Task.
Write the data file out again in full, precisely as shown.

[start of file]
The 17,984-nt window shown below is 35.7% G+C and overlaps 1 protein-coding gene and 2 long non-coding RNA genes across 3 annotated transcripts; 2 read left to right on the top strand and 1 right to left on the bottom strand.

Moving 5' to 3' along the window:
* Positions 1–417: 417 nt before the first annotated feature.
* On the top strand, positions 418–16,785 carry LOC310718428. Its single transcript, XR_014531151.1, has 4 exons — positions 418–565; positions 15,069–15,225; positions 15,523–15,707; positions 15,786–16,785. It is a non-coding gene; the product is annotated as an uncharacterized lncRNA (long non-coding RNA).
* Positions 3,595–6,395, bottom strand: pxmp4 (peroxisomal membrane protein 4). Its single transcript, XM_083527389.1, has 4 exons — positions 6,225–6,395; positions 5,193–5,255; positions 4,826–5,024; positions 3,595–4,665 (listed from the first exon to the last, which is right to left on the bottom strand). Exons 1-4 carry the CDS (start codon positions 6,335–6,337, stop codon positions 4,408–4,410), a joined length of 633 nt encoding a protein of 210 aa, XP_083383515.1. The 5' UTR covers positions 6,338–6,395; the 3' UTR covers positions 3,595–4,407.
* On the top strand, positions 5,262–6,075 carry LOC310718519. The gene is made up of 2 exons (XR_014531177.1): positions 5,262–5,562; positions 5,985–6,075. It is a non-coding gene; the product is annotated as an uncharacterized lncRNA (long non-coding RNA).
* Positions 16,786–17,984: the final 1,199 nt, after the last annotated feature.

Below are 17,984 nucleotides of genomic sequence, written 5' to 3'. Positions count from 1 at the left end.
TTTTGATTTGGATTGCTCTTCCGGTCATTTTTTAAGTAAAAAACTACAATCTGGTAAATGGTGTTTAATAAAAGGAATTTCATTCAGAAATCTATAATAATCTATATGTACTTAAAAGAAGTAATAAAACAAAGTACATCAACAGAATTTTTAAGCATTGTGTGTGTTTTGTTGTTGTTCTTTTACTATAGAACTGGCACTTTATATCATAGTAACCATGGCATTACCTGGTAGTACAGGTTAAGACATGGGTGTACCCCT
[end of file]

The 17,984-nt window shown below is 35.7% G+C and overlaps 1 protein-coding gene and 2 long non-coding RNA genes across 3 annotated transcripts; 2 read left to right on the top strand and 1 right to left on the bottom strand.

Moving 5' to 3' along the window:
* Positions 1–417: 417 nt before the first annotated feature.
* On the top strand, positions 418–16,785 carry LOC310718428. Its single transcript, XR_014531151.1, has 4 exons — positions 418–565; positions 15,069–15,225; positions 15,523–15,707; positions 15,786–16,785. It is a non-coding gene; the product is annotated as an uncharacterized lncRNA (long non-coding RNA).
* Positions 3,595–6,395, bottom strand: pxmp4 (peroxisomal membrane protein 4). Its single transcript, XM_083527389.1, has 4 exons — positions 6,225–6,395; positions 5,193–5,255; positions 4,826–5,024; positions 3,595–4,665 (listed from the first exon to the last, which is right to left on the bottom strand). Exons 1-4 carry the CDS (start codon positions 6,335–6,337, stop codon positions 4,408–4,410), a joined length of 633 nt encoding a protein of 210 aa, XP_083383515.1. The 5' UTR covers positions 6,338–6,395; the 3' UTR covers positions 3,595–4,407.
* On the top strand, positions 5,262–6,075 carry LOC310718519. The gene is made up of 2 exons (XR_014531177.1): positions 5,262–5,562; positions 5,985–6,075. It is a non-coding gene; the product is annotated as an uncharacterized lncRNA (long non-coding RNA).
* Positions 16,786–17,984: the final 1,199 nt, after the last annotated feature.

Below are 17,984 nucleotides of genomic sequence, written 5' to 3'. Positions count from 1 at the left end.
TTTTGATTTGGATTGCTCTTCCGGTCATTTTTTAAGTAAAAAACTACAATCTGGTAAATGGTGTTTAATAAAAGGAATTTCATTCAGAAATCTATAATAATCTATATGTACTTAAAAGAAGTAATAAAACAAAGTACATCAACAGAATTTTTAAGCATTGTGTGTGTTTTGTTGTTGTTCTTTTACTATAGAACTGGCACTTTATATCATAGTAACCATGGCATTACCTGGTAGTACAGGTTAAGACATGGGTGTACCCCT